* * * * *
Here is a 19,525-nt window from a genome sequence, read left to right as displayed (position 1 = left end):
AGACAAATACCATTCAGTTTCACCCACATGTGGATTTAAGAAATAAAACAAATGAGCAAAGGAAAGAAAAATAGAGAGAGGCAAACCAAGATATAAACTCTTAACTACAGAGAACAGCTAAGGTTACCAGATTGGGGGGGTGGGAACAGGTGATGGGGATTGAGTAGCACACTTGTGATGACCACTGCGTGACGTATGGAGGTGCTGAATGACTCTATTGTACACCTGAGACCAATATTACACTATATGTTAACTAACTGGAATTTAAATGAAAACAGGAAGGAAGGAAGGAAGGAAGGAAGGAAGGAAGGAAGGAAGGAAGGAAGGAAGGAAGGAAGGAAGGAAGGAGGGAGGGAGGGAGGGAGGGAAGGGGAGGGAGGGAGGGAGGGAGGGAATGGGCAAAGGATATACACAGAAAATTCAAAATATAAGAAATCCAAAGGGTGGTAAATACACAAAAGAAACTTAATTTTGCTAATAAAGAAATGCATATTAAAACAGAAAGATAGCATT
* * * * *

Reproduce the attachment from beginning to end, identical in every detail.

Here is a 19,525-nt window from a genome sequence, read left to right as displayed (position 1 = left end):
AGACAAATACCATTCAGTTTCACCCACATGTGGATTTAAGAAATAAAACAAATGAGCAAAGGAAAGAAAAATAGAGAGAGGCAAACCAAGATATAAACTCTTAACTACAGAGAACAGCTAAGGTTACCAGATTGGGGGGGTGGGAACAGGTGATGGGGATTGAGTAGCACACTTGTGATGACCACTGCGTGACGTATGGAGGTGCTGAATGACTCTATTGTACACCTGAGACCAATATTACACTATATGTTAACTAACTGGAATTTAAATGAAAACAGGAAGGAAGGAAGGAAGGAAGGAAGGAAGGAAGGAAGGAAGGAAGGAAGGAAGGAAGGAAGGAAGGAAGGAGGGAGGGAGGGAGGGAGGGAAGGGGAGGGAGGGAGGGAGGGAGGGAATGGGCAAAGGATATACACAGAAAATTCAAAATATAAGAAATCCAAAGGGTGGTAAATACACAAAAGAAACTTAATTTTGCTAATAAAGAAATGCATATTAAAACAGAAAGATAGCATT